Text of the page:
Roman copy of a Greek work of the second century b.c.
H. 48 3/8 in. (123 cm)
Purchase, Philodoroi, Lila Acheson Wallace, Mary and Michael Jaharis, Annette and Oscar de la Renta, Leon Levy Foundation, The Robert A. and Renée E. Belfer Family Foundation, Mr. and Mrs. John A. Moran, Jeannette and Jonathan Rosen, Malcolm Hewitt Wiener Foundation and Nicholas S. Zoullas Gifts, 2010 (2010.260)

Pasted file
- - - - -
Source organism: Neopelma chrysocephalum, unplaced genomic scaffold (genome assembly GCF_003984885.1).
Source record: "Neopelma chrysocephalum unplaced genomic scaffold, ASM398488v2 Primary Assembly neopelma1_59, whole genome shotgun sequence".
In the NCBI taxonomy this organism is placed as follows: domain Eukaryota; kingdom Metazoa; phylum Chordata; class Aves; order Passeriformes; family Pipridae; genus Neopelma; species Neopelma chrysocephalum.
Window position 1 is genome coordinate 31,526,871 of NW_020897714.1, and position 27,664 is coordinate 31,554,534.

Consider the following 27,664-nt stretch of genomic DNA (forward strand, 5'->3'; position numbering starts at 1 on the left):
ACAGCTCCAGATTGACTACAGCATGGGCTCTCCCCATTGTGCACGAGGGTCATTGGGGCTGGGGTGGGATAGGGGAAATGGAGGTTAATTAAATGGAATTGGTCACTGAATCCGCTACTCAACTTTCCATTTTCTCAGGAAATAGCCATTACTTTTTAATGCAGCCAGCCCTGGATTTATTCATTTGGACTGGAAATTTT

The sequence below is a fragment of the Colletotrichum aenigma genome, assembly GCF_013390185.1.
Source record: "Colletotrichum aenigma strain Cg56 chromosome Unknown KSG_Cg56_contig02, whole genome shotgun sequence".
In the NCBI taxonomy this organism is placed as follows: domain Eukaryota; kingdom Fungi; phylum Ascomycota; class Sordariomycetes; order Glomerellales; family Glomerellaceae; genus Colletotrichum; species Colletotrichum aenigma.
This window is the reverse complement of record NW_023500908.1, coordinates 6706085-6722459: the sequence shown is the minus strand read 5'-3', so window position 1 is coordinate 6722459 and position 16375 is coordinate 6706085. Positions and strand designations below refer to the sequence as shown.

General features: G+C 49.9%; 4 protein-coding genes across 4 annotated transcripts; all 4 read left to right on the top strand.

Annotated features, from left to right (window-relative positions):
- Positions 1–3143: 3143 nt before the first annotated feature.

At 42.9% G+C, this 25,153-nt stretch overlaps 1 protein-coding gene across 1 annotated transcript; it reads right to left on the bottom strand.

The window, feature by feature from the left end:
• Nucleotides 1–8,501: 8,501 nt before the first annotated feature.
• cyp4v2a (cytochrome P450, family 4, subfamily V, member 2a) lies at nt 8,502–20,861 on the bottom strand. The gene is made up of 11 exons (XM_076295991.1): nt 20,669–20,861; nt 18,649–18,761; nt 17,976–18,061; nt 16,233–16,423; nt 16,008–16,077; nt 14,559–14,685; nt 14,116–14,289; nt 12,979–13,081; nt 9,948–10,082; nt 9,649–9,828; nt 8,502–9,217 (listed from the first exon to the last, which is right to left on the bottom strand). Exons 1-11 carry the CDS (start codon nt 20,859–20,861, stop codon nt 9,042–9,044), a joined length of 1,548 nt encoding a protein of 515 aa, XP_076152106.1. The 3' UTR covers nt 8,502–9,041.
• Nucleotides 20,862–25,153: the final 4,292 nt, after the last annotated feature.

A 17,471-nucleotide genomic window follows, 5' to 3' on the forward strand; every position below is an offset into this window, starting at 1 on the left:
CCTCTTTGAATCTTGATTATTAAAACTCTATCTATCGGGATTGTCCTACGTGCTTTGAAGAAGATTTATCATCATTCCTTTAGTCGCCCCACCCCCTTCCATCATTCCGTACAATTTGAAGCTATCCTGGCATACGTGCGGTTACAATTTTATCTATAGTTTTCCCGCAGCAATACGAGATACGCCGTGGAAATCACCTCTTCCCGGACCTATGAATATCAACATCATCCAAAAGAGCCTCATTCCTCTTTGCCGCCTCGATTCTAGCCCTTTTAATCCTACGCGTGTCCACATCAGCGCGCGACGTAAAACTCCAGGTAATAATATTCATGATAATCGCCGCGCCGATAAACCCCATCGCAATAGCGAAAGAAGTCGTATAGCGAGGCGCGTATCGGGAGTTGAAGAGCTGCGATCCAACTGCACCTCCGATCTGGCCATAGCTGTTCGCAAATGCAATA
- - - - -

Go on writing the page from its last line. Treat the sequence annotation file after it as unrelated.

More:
Sixteen full-size Roman marble copies of this famous group are known today. The Museum's acquisition is one of the finest and best preserved examples. The Three Graces—Aglaia (Beauty), Euphrosyne (Mirth), and Thalia (Abundance)—the handmaidens of Aphrodite, are represented as nude young girls standing with their hands on each other's shoulders, the center figure facing the other two. Large, drapery-covered water jars frame the group. The graceful friezelike pose is one of the most famous compositions known from antiquity. Where and by whom the scene was invented is not known, but it was most likely developed in the late Hellenistic period, probably in the second century B.C. It soon became a canonic formula for representing the Graces, appearing in every medium and on every kind of object from mirrors to sarcophagi, and its popularity continued into the Renaissance. The representation derives from the famous classical statue of Aphrodite by Praxiteles at Knidos, in western Asia Minor. Venerable cults devoted to the Three Graces existed throughout the ancient Graeco-Roman world. This sculpture may have originally been placed in a garden or a public building such as a bath. It can be dated to the Hadrianic or early Antonine period by the ovoid form of the base and the molding on its front.